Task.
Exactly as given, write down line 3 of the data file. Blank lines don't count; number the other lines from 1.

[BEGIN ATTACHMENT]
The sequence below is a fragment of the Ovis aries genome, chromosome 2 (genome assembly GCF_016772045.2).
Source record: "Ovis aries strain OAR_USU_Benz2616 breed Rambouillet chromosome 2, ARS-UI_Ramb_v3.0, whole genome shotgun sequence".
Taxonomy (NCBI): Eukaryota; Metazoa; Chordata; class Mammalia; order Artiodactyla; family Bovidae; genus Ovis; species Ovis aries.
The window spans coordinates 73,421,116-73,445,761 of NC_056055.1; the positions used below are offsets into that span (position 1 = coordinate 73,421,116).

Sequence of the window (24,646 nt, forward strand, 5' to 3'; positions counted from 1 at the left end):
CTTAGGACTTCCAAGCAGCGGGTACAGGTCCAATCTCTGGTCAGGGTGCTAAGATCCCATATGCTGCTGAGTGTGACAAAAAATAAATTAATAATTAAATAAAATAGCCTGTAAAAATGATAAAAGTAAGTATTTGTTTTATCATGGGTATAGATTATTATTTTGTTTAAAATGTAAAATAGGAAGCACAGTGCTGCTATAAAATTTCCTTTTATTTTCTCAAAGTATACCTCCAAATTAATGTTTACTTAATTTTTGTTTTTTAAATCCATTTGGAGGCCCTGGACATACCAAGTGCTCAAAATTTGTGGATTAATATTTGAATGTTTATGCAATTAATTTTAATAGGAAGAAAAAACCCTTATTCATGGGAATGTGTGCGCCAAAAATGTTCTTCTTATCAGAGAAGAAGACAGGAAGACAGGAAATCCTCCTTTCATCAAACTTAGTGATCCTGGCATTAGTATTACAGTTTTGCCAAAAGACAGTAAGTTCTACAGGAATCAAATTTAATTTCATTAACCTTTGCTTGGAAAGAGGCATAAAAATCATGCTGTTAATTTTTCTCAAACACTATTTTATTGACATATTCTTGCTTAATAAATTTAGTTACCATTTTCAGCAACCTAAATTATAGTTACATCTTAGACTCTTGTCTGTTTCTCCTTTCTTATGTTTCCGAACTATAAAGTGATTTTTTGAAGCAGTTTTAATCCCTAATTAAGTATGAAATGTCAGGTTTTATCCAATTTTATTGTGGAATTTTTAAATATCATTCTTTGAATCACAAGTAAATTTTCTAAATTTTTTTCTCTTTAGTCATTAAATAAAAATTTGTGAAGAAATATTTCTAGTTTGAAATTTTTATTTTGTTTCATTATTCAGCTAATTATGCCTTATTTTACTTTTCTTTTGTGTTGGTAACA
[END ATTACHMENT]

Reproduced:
Taxonomy (NCBI): Eukaryota; Metazoa; Chordata; class Mammalia; order Artiodactyla; family Bovidae; genus Ovis; species Ovis aries.